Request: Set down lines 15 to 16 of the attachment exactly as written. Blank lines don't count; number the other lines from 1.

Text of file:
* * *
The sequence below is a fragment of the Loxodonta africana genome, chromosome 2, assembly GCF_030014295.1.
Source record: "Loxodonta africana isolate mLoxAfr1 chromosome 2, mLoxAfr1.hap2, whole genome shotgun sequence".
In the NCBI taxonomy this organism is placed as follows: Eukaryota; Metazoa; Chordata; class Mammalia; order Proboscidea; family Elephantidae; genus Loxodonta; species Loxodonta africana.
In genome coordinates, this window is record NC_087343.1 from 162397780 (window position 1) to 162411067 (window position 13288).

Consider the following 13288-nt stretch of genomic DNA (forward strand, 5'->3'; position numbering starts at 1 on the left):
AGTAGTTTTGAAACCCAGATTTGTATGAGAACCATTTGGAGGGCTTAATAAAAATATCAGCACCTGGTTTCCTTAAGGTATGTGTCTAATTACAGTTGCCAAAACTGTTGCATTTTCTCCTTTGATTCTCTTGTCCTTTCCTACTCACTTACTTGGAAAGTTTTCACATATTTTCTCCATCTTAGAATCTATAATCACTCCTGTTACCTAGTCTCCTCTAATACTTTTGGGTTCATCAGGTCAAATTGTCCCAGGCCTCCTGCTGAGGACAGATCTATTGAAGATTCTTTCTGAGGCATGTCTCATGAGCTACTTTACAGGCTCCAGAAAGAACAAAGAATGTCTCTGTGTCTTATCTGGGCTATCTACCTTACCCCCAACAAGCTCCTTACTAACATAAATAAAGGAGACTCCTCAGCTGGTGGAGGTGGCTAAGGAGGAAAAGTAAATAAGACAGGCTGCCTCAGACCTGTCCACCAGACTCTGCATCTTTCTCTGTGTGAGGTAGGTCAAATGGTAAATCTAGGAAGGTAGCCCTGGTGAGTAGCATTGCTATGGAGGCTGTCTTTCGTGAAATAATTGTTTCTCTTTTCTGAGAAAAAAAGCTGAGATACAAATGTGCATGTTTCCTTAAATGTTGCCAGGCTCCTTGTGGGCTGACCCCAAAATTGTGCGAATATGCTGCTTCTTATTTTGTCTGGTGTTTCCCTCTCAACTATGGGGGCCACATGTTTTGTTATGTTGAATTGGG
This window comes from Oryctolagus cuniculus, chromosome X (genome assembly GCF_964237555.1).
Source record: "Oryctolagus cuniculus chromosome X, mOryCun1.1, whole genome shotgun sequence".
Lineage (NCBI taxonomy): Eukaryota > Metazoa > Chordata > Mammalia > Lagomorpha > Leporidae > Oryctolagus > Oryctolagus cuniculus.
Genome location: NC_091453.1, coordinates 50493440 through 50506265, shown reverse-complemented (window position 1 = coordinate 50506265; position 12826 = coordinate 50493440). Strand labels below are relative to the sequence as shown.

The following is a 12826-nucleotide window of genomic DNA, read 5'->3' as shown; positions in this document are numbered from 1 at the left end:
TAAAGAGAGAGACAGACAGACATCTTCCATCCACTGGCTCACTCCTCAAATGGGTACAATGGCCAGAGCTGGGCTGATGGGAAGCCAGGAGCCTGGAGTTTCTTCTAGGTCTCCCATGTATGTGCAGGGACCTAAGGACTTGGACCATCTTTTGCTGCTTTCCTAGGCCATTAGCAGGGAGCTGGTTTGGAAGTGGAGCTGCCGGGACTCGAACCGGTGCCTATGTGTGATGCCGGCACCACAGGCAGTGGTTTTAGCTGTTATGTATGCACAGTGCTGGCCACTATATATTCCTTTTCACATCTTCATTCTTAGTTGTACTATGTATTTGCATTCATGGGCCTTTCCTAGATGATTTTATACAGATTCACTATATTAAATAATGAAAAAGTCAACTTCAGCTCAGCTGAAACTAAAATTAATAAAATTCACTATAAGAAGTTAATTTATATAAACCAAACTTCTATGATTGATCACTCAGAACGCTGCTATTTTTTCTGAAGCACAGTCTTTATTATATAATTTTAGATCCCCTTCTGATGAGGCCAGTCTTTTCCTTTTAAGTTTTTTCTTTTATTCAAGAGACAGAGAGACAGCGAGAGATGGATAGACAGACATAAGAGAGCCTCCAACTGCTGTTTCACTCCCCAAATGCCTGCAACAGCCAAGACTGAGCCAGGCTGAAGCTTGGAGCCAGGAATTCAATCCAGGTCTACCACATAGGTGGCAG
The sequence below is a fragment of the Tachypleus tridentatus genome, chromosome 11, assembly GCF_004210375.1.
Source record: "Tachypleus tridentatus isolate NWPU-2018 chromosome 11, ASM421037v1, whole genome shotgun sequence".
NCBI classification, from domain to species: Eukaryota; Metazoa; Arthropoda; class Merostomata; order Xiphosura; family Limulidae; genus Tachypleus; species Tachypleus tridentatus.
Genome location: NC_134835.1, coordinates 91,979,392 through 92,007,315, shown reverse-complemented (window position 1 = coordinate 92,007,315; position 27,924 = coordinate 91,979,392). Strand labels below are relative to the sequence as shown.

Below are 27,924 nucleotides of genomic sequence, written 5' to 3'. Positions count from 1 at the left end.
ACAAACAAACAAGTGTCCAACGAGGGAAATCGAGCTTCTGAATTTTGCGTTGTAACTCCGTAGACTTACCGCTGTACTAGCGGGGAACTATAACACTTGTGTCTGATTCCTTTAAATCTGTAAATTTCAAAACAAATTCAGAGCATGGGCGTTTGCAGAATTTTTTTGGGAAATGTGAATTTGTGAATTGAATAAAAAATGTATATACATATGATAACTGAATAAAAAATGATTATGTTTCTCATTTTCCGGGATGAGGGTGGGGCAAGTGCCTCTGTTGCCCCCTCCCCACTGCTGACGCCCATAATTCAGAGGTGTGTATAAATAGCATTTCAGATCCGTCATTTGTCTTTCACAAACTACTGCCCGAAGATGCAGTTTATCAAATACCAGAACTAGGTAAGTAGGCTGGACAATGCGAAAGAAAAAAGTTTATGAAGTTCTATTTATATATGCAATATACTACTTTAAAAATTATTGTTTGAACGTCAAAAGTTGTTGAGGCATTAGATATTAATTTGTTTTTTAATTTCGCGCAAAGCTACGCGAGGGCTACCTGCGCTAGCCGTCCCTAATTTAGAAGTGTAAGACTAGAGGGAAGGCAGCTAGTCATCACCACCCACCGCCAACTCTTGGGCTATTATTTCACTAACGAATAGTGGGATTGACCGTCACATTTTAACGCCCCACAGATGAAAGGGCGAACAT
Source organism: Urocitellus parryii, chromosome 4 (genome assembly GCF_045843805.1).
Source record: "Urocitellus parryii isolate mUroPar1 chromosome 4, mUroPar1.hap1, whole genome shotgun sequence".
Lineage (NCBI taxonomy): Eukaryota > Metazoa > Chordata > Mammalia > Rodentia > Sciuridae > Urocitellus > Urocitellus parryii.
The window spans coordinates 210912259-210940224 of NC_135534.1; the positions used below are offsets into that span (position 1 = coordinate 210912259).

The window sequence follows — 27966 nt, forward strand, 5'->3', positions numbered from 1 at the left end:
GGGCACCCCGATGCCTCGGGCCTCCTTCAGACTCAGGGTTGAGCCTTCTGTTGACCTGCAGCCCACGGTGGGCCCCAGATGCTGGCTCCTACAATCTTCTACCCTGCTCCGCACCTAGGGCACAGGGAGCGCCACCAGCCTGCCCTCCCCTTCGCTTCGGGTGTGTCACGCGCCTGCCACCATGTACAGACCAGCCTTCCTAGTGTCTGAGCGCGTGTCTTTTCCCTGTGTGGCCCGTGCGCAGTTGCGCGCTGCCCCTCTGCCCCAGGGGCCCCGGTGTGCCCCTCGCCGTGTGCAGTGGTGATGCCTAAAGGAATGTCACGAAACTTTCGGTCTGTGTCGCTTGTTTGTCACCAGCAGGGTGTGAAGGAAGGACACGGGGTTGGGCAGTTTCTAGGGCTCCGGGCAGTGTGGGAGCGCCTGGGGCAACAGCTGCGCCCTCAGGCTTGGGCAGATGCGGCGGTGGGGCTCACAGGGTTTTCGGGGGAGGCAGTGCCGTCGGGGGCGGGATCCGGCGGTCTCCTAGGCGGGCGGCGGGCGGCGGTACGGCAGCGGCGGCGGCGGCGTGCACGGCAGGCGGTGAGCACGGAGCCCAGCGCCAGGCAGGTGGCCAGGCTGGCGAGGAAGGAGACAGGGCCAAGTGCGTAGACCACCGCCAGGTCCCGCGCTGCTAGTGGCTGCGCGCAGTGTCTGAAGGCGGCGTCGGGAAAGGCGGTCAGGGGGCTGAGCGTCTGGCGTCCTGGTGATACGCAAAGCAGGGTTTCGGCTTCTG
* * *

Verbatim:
NCBI classification, from domain to species: Eukaryota; Metazoa; Arthropoda; class Merostomata; order Xiphosura; family Limulidae; genus Tachypleus; species Tachypleus tridentatus.
Genome location: NC_134835.1, coordinates 91,979,392 through 92,007,315, shown reverse-complemented (window position 1 = coordinate 92,007,315; position 27,924 = coordinate 91,979,392). Strand labels below are relative to the sequence as shown.